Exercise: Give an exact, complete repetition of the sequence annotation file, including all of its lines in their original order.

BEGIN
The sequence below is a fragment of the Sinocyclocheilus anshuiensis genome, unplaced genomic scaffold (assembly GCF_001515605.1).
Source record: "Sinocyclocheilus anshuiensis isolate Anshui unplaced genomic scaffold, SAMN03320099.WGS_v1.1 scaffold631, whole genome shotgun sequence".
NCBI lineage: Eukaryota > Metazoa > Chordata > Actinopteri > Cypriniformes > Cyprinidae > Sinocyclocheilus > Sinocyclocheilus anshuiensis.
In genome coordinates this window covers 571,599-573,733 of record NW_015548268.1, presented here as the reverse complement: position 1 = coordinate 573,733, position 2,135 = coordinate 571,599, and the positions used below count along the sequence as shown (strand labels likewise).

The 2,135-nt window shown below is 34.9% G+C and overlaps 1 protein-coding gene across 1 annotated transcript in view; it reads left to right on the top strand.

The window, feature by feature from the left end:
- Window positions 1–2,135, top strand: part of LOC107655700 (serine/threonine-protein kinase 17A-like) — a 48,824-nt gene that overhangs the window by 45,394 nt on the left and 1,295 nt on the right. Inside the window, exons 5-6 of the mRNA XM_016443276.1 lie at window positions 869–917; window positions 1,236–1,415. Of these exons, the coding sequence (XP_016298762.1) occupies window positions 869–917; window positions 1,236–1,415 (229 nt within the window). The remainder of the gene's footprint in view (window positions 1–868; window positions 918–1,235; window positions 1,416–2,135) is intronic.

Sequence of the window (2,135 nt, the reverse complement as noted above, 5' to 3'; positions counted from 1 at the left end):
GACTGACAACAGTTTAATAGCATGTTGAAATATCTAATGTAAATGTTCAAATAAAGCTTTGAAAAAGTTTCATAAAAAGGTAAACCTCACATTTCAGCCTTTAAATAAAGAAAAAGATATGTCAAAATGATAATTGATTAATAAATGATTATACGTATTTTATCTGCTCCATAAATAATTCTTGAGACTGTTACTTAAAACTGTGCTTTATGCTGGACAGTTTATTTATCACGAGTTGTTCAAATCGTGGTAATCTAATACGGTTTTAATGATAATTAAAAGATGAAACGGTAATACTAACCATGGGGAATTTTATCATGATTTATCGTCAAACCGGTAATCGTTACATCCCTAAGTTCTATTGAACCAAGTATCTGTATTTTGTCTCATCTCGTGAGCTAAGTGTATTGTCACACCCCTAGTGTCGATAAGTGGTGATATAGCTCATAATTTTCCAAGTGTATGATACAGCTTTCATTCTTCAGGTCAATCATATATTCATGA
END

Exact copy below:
The sequence below is a fragment of the Sinocyclocheilus anshuiensis genome, unplaced genomic scaffold (assembly GCF_001515605.1).
Source record: "Sinocyclocheilus anshuiensis isolate Anshui unplaced genomic scaffold, SAMN03320099.WGS_v1.1 scaffold631, whole genome shotgun sequence".
NCBI lineage: Eukaryota > Metazoa > Chordata > Actinopteri > Cypriniformes > Cyprinidae > Sinocyclocheilus > Sinocyclocheilus anshuiensis.
In genome coordinates this window covers 571,599-573,733 of record NW_015548268.1, presented here as the reverse complement: position 1 = coordinate 573,733, position 2,135 = coordinate 571,599, and the positions used below count along the sequence as shown (strand labels likewise).

The 2,135-nt window shown below is 34.9% G+C and overlaps 1 protein-coding gene across 1 annotated transcript in view; it reads left to right on the top strand.

The window, feature by feature from the left end:
- Window positions 1–2,135, top strand: part of LOC107655700 (serine/threonine-protein kinase 17A-like) — a 48,824-nt gene that overhangs the window by 45,394 nt on the left and 1,295 nt on the right. Inside the window, exons 5-6 of the mRNA XM_016443276.1 lie at window positions 869–917; window positions 1,236–1,415. Of these exons, the coding sequence (XP_016298762.1) occupies window positions 869–917; window positions 1,236–1,415 (229 nt within the window). The remainder of the gene's footprint in view (window positions 1–868; window positions 918–1,235; window positions 1,416–2,135) is intronic.

Sequence of the window (2,135 nt, the reverse complement as noted above, 5' to 3'; positions counted from 1 at the left end):
GACTGACAACAGTTTAATAGCATGTTGAAATATCTAATGTAAATGTTCAAATAAAGCTTTGAAAAAGTTTCATAAAAAGGTAAACCTCACATTTCAGCCTTTAAATAAAGAAAAAGATATGTCAAAATGATAATTGATTAATAAATGATTATACGTATTTTATCTGCTCCATAAATAATTCTTGAGACTGTTACTTAAAACTGTGCTTTATGCTGGACAGTTTATTTATCACGAGTTGTTCAAATCGTGGTAATCTAATACGGTTTTAATGATAATTAAAAGATGAAACGGTAATACTAACCATGGGGAATTTTATCATGATTTATCGTCAAACCGGTAATCGTTACATCCCTAAGTTCTATTGAACCAAGTATCTGTATTTTGTCTCATCTCGTGAGCTAAGTGTATTGTCACACCCCTAGTGTCGATAAGTGGTGATATAGCTCATAATTTTCCAAGTGTATGATACAGCTTTCATTCTTCAGGTCAATCATATATTCATGA